Long before an online search could produce a million hits on Mount Everest in seconds, and a crowd began gathering at its base each climbing season, the mountain was the subject of intrigue for people around the world. There were questions aplenty—was this the highest mountain in the world? If so, how high was it and where exactly was it?
In the 18th century, Chimborazo (6,263m) in the Andes held that distinction. But later attempts at measuring the Himalayan giants made it evident that the highest peak lay somewhere in this range. The honour initially belonged to Nanda Devi (7,848m), in Uttarakhand’s Garhwal region, then to Kangchenjunga (8,588m), on the Sikkim border with Nepal. But all that changed with the discovery, around 1850, of Peak XV, today known as Everest.
This was a time of science, research and exploration, with a dash of espionage. By 1921, when the first British expedition approached Everest, it had been established that this was indeed the world’s highest mountain. The thrilling decades leading up to that first climb are what American writer Craig Storti unravels in his new book, The Hunt For Mount Everest.
“These were the years mountaineering matured as an avocation and eventually a profession, with the Himalaya becoming the increasing centre of attention as climbers sought ever-higher peaks,” he tells me. “Everest, of course, was always going to be the ultimate goal, and the English, due to their presence in India and their growing mastery of mountaineering, were uniquely placed to be at the centre of all the action.”
The first authentic account of mountain climbing goes back to 1760. These adventures in the Alps culminated in the ascent of Mont Blanc, 26 years later. But it wasn’t until the mid-1800s that alpinism gained momentum, with the British at the heart of these early efforts. They honed their skills on the modest crags in their backyard but dreamt of scaling some of the biggest peaks in the Alps. By the time the golden era of alpinism came to an end, with the ascent of the Matterhorn in 1865, English climbers like Edward Whymper and Alfred Wills had done enough to inspire a generation from their homeland.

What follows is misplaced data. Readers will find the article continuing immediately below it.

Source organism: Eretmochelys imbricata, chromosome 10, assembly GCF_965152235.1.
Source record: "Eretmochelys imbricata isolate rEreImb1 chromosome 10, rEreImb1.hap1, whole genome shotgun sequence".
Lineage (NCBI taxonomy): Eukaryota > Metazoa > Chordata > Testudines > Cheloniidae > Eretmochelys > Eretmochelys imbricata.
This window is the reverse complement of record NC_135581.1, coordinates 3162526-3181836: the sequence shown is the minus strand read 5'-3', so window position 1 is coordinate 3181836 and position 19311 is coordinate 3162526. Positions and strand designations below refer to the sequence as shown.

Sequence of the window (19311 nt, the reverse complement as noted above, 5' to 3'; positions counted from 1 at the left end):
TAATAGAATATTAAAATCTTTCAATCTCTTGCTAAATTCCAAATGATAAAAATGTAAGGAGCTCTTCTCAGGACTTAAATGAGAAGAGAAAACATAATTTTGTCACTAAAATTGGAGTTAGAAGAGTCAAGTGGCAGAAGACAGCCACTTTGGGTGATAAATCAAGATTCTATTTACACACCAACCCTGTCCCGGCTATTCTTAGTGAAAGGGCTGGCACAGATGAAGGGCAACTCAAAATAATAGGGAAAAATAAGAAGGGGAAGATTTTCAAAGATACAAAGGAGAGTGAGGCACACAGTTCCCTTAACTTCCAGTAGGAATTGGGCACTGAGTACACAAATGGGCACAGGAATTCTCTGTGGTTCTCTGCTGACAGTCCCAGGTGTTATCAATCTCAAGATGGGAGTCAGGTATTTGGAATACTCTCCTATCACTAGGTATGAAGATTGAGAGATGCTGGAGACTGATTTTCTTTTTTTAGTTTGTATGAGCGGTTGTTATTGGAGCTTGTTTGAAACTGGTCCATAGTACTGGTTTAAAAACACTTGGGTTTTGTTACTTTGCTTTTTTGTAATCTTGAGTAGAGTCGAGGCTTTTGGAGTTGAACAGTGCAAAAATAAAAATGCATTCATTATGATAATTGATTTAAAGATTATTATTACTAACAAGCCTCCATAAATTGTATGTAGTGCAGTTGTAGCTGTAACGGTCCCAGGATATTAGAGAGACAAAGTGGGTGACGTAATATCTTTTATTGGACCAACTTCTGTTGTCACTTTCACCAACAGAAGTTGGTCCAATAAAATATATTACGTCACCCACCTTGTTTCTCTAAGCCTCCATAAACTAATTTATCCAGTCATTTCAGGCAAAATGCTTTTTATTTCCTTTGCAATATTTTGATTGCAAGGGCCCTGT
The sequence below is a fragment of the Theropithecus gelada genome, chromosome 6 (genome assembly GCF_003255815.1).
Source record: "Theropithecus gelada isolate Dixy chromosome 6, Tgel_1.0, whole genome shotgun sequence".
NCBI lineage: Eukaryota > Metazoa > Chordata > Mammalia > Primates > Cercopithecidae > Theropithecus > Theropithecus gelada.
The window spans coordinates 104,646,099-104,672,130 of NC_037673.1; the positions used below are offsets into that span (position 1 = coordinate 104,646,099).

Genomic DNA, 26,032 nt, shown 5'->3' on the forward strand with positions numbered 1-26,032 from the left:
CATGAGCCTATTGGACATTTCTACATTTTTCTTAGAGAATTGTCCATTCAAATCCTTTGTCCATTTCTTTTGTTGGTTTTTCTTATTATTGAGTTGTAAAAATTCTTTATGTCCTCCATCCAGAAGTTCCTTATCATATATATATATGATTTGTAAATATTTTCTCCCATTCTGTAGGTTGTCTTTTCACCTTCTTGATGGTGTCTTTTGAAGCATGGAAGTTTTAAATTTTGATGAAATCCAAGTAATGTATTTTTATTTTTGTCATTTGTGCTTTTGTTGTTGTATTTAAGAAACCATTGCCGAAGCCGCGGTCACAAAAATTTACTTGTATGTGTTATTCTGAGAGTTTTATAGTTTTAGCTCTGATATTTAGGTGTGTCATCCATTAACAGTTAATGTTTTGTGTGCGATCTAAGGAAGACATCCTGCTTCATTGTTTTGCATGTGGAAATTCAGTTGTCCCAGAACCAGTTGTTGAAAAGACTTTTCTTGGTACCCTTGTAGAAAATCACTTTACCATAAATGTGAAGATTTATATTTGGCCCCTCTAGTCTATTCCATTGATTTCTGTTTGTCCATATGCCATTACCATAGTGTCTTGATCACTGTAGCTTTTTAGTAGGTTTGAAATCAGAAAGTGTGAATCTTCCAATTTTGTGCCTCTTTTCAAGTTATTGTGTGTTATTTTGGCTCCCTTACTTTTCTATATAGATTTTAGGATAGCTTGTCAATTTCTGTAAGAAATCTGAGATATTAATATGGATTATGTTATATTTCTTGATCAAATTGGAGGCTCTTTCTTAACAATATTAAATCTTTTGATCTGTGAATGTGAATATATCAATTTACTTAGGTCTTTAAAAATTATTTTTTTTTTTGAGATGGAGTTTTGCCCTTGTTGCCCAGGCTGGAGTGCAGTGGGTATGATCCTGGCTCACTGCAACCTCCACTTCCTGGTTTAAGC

“It is counter-intuitive that the British became such excellent mountaineers. It probably has to do with their superiority at rock climbing—rocks were all they had—since even in the Himalaya, rock- climbing skills were as important as experience on snow and ice. The latter they acquired in the Alps, since they had none at home,” says Storti.
In India, British surveyor William Lambton established the Great Trigonometrical Survey in 1802. He came up with the idea of mapping the length and breadth of the subcontinent, an exercise that took enterprise and persistence over many decades. Starting at the tip of peninsular India, he laid the foundation of survey work; his successors slowly made their way north, towards the Himalaya.
“The French were among the pioneers of surveying but the British eventually caught up with them by the middle of the 19th century. I think what made the British so good at surveying was the expanding need to map the various pieces of their ever-growing empire, as surveying is key to mapping,” Storti explains.
The mapping effort extended to determining the heights of some of the mountains that towered on the northern reaches of India. A number of contenders emerged time and again but once Peak XV took centre stage, it had surveyors across the country working overtime to tally their calculations.
By the time the Alpine Club, the first mountaineering club, was set up in London in 1857, a revolt had broken out in India. It ended with the British firmly in control. By then, years of meticulous calculations had also helped surveyors arrive at the height of Peak XV, which was soon christened Everest after surveyor George Everest. It had been established as the highest in the world. For the British, the next logical step was to find it and climb it.